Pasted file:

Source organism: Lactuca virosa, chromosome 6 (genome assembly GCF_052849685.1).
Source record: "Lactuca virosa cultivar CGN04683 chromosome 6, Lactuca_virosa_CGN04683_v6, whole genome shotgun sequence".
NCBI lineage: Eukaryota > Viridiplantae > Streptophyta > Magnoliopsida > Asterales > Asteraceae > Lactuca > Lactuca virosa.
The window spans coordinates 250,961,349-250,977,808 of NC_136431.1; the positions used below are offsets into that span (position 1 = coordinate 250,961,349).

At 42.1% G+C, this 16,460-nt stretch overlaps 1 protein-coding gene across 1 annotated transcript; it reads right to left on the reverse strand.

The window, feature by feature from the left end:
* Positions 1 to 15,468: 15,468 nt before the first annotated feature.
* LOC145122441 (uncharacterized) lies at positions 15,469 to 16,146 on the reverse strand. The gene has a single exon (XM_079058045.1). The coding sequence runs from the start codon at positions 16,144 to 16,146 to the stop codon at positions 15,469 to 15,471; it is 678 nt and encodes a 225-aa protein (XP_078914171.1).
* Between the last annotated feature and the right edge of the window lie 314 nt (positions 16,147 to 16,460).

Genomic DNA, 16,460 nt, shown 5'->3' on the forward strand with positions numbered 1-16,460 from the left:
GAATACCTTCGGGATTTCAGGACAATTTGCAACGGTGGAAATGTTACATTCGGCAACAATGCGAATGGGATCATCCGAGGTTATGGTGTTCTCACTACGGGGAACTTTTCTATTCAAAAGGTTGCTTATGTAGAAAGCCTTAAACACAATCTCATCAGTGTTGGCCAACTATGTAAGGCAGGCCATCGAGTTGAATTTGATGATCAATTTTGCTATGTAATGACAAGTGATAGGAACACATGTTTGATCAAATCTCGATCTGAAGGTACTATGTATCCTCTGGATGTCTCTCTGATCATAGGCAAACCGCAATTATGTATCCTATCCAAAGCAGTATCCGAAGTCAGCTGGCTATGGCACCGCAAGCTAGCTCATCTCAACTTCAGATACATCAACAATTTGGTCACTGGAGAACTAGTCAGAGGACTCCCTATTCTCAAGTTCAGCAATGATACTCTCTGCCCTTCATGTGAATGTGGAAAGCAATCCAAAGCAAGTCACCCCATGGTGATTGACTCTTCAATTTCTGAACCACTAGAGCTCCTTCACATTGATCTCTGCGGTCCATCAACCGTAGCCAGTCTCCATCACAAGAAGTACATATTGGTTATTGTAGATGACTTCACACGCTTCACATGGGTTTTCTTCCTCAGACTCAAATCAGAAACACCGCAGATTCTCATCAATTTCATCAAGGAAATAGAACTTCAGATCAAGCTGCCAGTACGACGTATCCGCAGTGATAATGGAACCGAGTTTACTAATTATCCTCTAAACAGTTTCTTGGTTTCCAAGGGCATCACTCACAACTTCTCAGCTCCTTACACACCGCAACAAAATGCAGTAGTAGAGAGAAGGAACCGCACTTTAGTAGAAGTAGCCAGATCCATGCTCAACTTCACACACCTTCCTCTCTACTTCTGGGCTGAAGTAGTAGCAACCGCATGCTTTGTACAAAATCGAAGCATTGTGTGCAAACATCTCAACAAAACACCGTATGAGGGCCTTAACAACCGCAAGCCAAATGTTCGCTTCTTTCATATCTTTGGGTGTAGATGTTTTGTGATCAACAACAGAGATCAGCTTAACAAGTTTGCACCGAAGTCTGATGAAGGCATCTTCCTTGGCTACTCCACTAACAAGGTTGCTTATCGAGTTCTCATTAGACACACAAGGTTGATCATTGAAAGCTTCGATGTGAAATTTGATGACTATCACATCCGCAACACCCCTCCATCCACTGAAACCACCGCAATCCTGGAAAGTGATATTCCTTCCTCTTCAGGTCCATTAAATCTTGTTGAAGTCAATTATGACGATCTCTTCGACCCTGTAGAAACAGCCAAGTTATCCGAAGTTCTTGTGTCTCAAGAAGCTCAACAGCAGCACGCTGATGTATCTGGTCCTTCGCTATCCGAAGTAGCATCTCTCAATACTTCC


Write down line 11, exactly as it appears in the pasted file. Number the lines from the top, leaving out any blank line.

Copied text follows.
GAATACCTTCGGGATTTCAGGACAATTTGCAACGGTGGAAATGTTACATTCGGCAACAATGCGAATGGGATCATCCGAGGTTATGGTGTTCTCACTACGGGGAACTTTTCTATTCAAAAGGTTGCTTATGTAGAAAGCCTTAAACACAATCTCATCAGTGTTGGCCAACTATGTAAGGCAGGCCATCGAGTTGAATTTGATGATCAATTTTGCTATGTAATGACAAGTGATAGGAACACATGTTTGATCAAATCTCGATCTGAAGGTACTATGTATCCTCTGGATGTCTCTCTGATCATAGGCAAACCGCAATTATGTATCCTATCCAAAGCAGTATCCGAAGTCAGCTGGCTATGGCACCGCAAGCTAGCTCATCTCAACTTCAGATACATCAACAATTTGGTCACTGGAGAACTAGTCAGAGGACTCCCTATTCTCAAGTTCAGCAATGATACTCTCTGCCCTTCATGTGAATGTGGAAAGCAATCCAAAGCAAGTCACCCCATGGTGATTGACTCTTCAATTTCTGAACCACTAGAGCTCCTTCACATTGATCTCTGCGGTCCATCAACCGTAGCCAGTCTCCATCACAAGAAGTACATATTGGTTATTGTAGATGACTTCACACGCTTCACATGGGTTTTCTTCCTCAGACTCAAATCAGAAACACCGCAGATTCTCATCAATTTCATCAAGGAAATAGAACTTCAGATCAAGCTGCCAGTACGACGTATCCGCAGTGATAATGGAACCGAGTTTACTAATTATCCTCTAAACAGTTTCTTGGTTTCCAAGGGCATCACTCACAACTTCTCAGCTCCTTACACACCGCAACAAAATGCAGTAGTAGAGAGAAGGAACCGCACTTTAGTAGAAGTAGCCAGATCCATGCTCAACTTCACACACCTTCCTCTCTACTTCTGGGCTGAAGTAGTAGCAACCGCATGCTTTGTACAAAATCGAAGCATTGTGTGCAAACATCTCAACAAAACACCGTATGAGGGCCTTAACAACCGCAAGCCAAATGTTCGCTTCTTTCATATCTTTGGGTGTAGATGTTTTGTGATCAACAACAGAGATCAGCTTAACAAGTTTGCACCGAAGTCTGATGAAGGCATCTTCCTTGGCTACTCCACTAACAAGGTTGCTTATCGAGTTCTCATTAGACACACAAGGTTGATCATTGAAAGCTTCGATGTGAAATTTGATGACTATCACATCCGCAACACCCCTCCATCCACTGAAACCACCGCAATCCTGGAAAGTGATATTCCTTCCTCTTCAGGTCCATTAAATCTTGTTGAAGTCAATTATGACGATCTCTTCGACCCTGTAGAAACAGCCAAGTTATCCGAAGTTCTTGTGTCTCAAGAAGCTCAACAGCAGCACGCTGATGTATCTGGTCCTTCGCTATCCGAAGTAGCATCTCTCAATACTTCC